WILLARD LEROY METCALF (1858-1925)
Not only was Willard Metcalf a good painter who played a significant role in the development of the art of his time, but he touched upon the way people felt about the American landscape in all of its variety. Like his friend John Twachtman, Metcalf was a landscape painter from the start; he had a feeling for it. He became known as the quintessential painter of New England landscape in which he was born. The directness of his style and its absence of artificiality was not only appropriate to the subject but was prized by his peers. He was appreciated, in the words of the contemporary critic Royal Cortissoz, for the "sincerity and force with which he puts familiar motives before us."
Like many of his colleagues, Metcalf started his career as a wood engraver, and after a short apprenticeship with the noted landscapist, George Loring Brown, Metcalf attended the Boston Museum School, where he was one of its first scholarship students. Also, like many of his colleagues, he turned to illustration as a means of making money, an activity he engaged in from 1881 to about 1896. It was an activity that led him to the Southwest in 1881, where through his illustrations for Harper's and Century magazines, he became one of the first artists to document thoroughly the Indians of New Mexico and Arizona for a popular audience. (In fact, he was even made an honorary member of the Zuni tribe.)
In 1883, Metcalf went to France, where like most American artists of his time, he continued his studies in Paris. He studied at the Académie Julian under Gustave Boulanger and Jules Joseph Lefebvre. While abroad, he absorbed the major stylistic tendencies of the day -- from the academic through Barbizon and Plein-air to Impressionism -- both in Paris and during summer sojourns at Pont Aven, Grez-sur-Loing and Giverny. Sunset at Grez (1884-85; Hirshhorn Museum and Sculpture Garden, Washington, D.C.), The Ten Cent Breakfast (1887; the Denver Art Museum, Colorado), and Mid-Summer Twilight, (1888; the National Gallery of Art, Washington, D.C.), are outstanding works of this period.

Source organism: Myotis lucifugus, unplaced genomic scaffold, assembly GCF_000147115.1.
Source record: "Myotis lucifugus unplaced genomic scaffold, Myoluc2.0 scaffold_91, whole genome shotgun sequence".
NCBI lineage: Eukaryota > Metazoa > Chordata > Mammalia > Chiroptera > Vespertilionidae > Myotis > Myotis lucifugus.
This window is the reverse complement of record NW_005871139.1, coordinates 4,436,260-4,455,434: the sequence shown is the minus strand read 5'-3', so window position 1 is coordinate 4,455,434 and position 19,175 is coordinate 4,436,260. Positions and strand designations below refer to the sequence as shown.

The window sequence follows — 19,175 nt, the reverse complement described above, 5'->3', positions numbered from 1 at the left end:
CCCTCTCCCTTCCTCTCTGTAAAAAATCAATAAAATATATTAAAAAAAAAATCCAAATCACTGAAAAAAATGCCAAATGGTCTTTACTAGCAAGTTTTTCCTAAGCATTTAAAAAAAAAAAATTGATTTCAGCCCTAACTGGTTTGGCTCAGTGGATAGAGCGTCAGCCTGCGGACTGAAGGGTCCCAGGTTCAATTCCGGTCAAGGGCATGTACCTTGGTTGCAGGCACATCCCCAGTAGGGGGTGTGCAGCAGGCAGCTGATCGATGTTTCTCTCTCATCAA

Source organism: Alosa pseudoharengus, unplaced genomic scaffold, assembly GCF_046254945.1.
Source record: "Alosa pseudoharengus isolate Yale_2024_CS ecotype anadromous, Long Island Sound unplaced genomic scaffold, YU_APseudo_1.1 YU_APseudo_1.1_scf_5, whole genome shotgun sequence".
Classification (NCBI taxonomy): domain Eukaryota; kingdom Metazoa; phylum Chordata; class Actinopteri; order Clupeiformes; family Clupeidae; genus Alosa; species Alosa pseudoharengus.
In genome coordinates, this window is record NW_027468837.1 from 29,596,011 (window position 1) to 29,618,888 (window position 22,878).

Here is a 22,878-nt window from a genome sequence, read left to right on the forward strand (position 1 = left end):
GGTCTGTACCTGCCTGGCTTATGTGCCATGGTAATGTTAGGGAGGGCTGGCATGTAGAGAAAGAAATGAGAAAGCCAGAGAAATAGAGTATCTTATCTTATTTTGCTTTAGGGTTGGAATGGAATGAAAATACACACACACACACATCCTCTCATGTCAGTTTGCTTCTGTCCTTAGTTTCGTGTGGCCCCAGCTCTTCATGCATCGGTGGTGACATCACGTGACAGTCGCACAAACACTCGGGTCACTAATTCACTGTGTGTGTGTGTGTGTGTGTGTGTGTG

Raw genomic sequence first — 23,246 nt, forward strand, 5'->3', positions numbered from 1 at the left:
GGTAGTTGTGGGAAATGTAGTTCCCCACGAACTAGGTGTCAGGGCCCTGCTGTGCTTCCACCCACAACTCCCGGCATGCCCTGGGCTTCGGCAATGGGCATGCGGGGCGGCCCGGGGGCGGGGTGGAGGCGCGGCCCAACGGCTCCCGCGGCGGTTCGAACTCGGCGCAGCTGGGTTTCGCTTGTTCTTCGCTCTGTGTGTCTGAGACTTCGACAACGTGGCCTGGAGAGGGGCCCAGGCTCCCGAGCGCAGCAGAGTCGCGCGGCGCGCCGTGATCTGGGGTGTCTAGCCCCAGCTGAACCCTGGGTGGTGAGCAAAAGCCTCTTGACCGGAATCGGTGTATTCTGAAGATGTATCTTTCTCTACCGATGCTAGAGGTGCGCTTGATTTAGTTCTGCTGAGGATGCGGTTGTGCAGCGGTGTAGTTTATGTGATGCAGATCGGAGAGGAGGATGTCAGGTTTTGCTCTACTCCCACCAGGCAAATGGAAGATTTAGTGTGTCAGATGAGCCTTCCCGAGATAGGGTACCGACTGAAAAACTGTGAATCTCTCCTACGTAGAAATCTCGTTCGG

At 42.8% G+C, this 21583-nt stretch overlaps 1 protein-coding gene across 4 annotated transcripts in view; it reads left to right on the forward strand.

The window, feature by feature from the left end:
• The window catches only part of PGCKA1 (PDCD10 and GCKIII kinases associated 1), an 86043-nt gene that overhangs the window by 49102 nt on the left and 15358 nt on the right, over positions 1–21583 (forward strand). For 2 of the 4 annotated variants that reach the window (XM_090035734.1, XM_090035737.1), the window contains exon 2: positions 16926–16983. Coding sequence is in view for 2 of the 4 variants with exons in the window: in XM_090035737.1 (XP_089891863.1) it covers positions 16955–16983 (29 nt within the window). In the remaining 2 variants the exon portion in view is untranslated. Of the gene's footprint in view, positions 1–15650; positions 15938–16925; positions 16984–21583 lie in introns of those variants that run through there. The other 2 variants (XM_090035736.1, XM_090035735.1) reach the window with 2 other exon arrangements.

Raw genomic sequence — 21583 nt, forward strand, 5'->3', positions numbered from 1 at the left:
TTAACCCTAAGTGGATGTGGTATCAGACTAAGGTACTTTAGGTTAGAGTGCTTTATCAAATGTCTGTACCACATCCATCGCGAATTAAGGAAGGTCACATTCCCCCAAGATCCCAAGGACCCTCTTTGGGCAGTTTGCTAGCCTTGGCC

He returned to the Boston area in 1888, where he had a one-man show at the St. Botolph Club. By 1891, he was established in New York City supported by illustration assignments, teaching, and some portrait work. In 1896, he won the coveted Webb Prize at the Society of American Artists' Annual Exhibition with his painting, Gloucester Harbor (1895; Mead Art Museum, Amherst, Massachusetts).
The following year he composed the statement of secession for The Ten American Painters who broke away from the Society to exhibit on their own, and who constituted a kind of academy of American Impressionism. In 1899, he painted two murals for the Appellate Court building in New York City, but a 1904 trip to Maine caused a decisive change for the better in Metcalf's style. His quiet and luminous depiction of the New England countryside was marked by a happy combination of native realism and French Impressionism. It was from this time of his self-proclaimed "Renaissance" that he began to be known as the premier painter of the New England countryside. Though he maintained a studio in New York City, he painted throughout New England. He painted at Old Lyme, where he was a prominent member of that Artists Colony; he painted in the Berkshires and in Cornish, New Hampshire, which was also a well-known artists colony; he worked at Chester and Springfield, Vermont; and in Maine, at Casco Bay and the Damariscotta peninsula. And throughout, his wiry brush-work and clean-cut color, a method and style analogous to the poetry of Robert Frost, was especially appropriate to the subject he chose and which he painted with such "sincerity and force."
Willard L. Metcalf died in New York City in 1925. His paintings are included in the collections of the Art Institute of Chicago; the Corcoran Gallery of Art, Washington, D.C.; the Freer Collection, Washington, D.C.; the Metropolitan Museum of Art, New York; the National Gallery of Art, Washington, D.C.; the Pennsylvania Academy of the Fine Arts, Philadelphia; and many other public and private collections.
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